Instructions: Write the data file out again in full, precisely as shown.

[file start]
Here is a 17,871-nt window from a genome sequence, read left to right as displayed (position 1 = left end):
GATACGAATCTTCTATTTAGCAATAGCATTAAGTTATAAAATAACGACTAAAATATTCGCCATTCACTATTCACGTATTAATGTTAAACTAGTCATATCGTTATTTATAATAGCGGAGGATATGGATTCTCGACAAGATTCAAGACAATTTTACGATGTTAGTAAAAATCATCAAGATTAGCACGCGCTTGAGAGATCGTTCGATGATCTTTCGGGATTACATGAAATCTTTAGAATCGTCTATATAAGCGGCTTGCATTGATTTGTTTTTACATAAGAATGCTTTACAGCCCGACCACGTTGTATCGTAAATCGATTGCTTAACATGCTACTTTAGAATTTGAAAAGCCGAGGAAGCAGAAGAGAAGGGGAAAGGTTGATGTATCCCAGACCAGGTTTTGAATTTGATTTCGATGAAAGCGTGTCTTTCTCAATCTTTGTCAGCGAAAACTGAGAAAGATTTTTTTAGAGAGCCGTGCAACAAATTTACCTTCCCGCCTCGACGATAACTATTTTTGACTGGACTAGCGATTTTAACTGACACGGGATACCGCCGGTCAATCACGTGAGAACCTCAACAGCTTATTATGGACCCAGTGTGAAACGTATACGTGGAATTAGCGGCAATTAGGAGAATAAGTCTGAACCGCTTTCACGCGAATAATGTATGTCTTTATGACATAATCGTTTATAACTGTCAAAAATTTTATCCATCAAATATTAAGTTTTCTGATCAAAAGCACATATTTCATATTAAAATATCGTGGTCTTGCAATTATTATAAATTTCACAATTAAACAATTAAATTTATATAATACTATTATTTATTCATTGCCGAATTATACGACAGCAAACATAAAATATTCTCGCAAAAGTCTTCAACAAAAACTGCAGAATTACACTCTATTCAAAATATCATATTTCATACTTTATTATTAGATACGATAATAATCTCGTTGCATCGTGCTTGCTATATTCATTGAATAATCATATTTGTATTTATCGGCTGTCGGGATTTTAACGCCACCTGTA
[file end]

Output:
Here is a 17,871-nt window from a genome sequence, read left to right as displayed (position 1 = left end):
GATACGAATCTTCTATTTAGCAATAGCATTAAGTTATAAAATAACGACTAAAATATTCGCCATTCACTATTCACGTATTAATGTTAAACTAGTCATATCGTTATTTATAATAGCGGAGGATATGGATTCTCGACAAGATTCAAGACAATTTTACGATGTTAGTAAAAATCATCAAGATTAGCACGCGCTTGAGAGATCGTTCGATGATCTTTCGGGATTACATGAAATCTTTAGAATCGTCTATATAAGCGGCTTGCATTGATTTGTTTTTACATAAGAATGCTTTACAGCCCGACCACGTTGTATCGTAAATCGATTGCTTAACATGCTACTTTAGAATTTGAAAAGCCGAGGAAGCAGAAGAGAAGGGGAAAGGTTGATGTATCCCAGACCAGGTTTTGAATTTGATTTCGATGAAAGCGTGTCTTTCTCAATCTTTGTCAGCGAAAACTGAGAAAGATTTTTTTAGAGAGCCGTGCAACAAATTTACCTTCCCGCCTCGACGATAACTATTTTTGACTGGACTAGCGATTTTAACTGACACGGGATACCGCCGGTCAATCACGTGAGAACCTCAACAGCTTATTATGGACCCAGTGTGAAACGTATACGTGGAATTAGCGGCAATTAGGAGAATAAGTCTGAACCGCTTTCACGCGAATAATGTATGTCTTTATGACATAATCGTTTATAACTGTCAAAAATTTTATCCATCAAATATTAAGTTTTCTGATCAAAAGCACATATTTCATATTAAAATATCGTGGTCTTGCAATTATTATAAATTTCACAATTAAACAATTAAATTTATATAATACTATTATTTATTCATTGCCGAATTATACGACAGCAAACATAAAATATTCTCGCAAAAGTCTTCAACAAAAACTGCAGAATTACACTCTATTCAAAATATCATATTTCATACTTTATTATTAGATACGATAATAATCTCGTTGCATCGTGCTTGCTATATTCATTGAATAATCATATTTGTATTTATCGGCTGTCGGGATTTTAACGCCACCTGTA